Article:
"Nouvelle Cuisine, roughly translated, means: I can't believe I paid ninety-six dollars and I'm still hungry."Mike Kalin
This is suppose to be a review of Sake Room, a Japanese restaurant which I had on my exhaustively researched
This rosy cheeked lass is the result of an alchemical experiment combining the girlfriend with an indeterminate volume of Japanese rice wine. That's my girl, alright; she would light up redder than Chinese New Year if she had so much as a few small sips of an alcopop. It's what we medical types refer to as the alcohol flush reaction or the Asian Flush - because we orientals are total weaksauce lightweights when it comes to liquoring our gills. About a third of all Chinese, Japanese and Koreans displays this syndrome; a club which I am happy to report does not include my membership.
We headed thereafter to the Sunway Carnival Mall which was pretty much just across the road from Sake Room because Phoebs needed to shop for a new pair of glasses. At the optometrist's, a Chinese sales clerk who was so Chinese that he probably just swam here across the South China Sea that very morning came up to Phoebe and went, "You duink be-er arh?" quite loudly
Oh boy, you should have seen how credulous he looked with his eyes magnified several times through his thick spectacles. Phoebs, made even redder by the embarrassment, was like 'No-lah, no-lah' as she tried to escape the clerk and the shop. I nearly cracked a rib laughing.
Right, let's get down to business here.
I would like to have dined here a couple more times to develop a more well-rounded impression before writing a review, but time and money are luxuries I had in short supply back when I was semi-vacationing in Seberang Perai. Anyway, allow me to introduce to you the cause of Phoebe's little comedic moment with the sales clerk,
It cost a figure somewhere between RM 30 to RM 40 - the memory bank's a little short on specifics right now. It came in this funky glass bottle which has a little hollow bubble projecting into it from the exterior to allow the ice in the bucket to chill the sake quicker without diluting the content (if anyone knows what this species of glassware is called, please give me an education). Phoebs and I actually wanted to try the pineapple-infused version but unfortunately, we only had the choice of having either strawberry or plum that day.
It's great that a waitress came periodically to fill our glasses. Just thought I should mention the great service.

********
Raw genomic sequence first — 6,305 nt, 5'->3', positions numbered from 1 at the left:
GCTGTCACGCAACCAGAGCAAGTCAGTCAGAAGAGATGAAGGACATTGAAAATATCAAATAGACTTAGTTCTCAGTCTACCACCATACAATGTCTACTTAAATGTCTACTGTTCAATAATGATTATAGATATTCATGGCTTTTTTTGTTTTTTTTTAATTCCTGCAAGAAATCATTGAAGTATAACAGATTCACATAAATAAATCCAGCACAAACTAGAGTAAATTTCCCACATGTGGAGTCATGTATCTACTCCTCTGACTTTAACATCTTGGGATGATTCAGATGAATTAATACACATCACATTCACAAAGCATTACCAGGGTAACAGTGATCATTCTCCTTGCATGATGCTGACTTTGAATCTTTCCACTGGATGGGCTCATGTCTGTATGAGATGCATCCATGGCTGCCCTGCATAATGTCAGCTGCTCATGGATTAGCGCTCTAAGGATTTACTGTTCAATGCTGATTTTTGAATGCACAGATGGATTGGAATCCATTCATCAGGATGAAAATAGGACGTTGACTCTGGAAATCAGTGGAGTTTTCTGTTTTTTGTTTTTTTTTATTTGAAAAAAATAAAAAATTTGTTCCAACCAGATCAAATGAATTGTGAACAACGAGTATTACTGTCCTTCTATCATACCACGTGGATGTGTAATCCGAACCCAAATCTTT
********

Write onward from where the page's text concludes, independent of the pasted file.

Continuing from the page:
My experiences with sake is admittedly infrequent but I thought the infusion was quite drinkable, if a bit cloying (I had my heart set on the pineapple one, you see). It's produced using a
You'll find it listed under bento sets section of the menu as "unagi kabayaki & chicken wasabi pepper" and it'll set you back at RM 40. I'm sure what they meant was "wasabi pepper chicken" and the term "unagi kabayaki" always appeared a little redundant to me since kabayaki is already colloquially used to refer to dishes which have unagi in them. And since we're on the subject of redundancy; bento sets. Also, I like menus which give colourful and meaningful descriptions of food items - particularly in specialty restaurants serving food that have weird foreign names - and Sake Room's catalogue is a little short on details. I'm a Japanese food veteran so I already have a working glossary of edible Nipponese words in my head but your everyday diner might find the gibberish somewhat intimidating.
The eel was competently assembled - crisp on the outside, and tender on the inside - and the unagi tare used to flavour it struck what I thought was a good balance between savoury and sweet. It's not the best I've had but after eating nothing but bad incarnations of this dish for months, this was almost a godsend. The peppery wasabi-accented chicken was the more outstanding component of this bento, if you ask me, but I chalk this up to my personal addiction to all things flavoured green and mean. The generous sprinkling of black and white sesame seeds certainly helped too - but you haven't heard the last of them yet.
The bento also included a good half-cup serving of yasai itame (essentially sauteed cabbage), a gyoza, some appetising tsukemono (mostly gari), lots of edamame, a hearty bowl of miso soup and a serving of sticky Japanese short-grain rice. Supposedly, the set also comes with some tamago but it was strangely absent from mine. I did not pursue the matter because I'm not that big a fan of the sweetened omelette (plus, I was already feeling kind of stuffed). Heck, I'm not even that big a fan of eggs in general. Aside from that, they also seemed to have completely forgotten about my dessert which was part of the deal. This, I could not let slip. More on this later.
It is a pretty filling combo and is worth every penny I paid, I can tell you. Folks who constantly complain that Japanese food portions are too small take note.
Phoebs ordered "tempura udon" from their noodle menu and thankfully, it wasn't what I thought it meant (battered and deep fried Japanese wheat noodle, anyone?). It actually consists two separate dishes. The first, in the above photograph, is a bowl of udon garnished with katsuobushi (bonito flakes), nori, a cap of mushroom and a pair of naruto kamaboko slices (those white fishcakes with pink spirals on them). It wasn't bad but it won't exactly blow your mind either.
The second is this; all of five glorious, golden ebi tempura,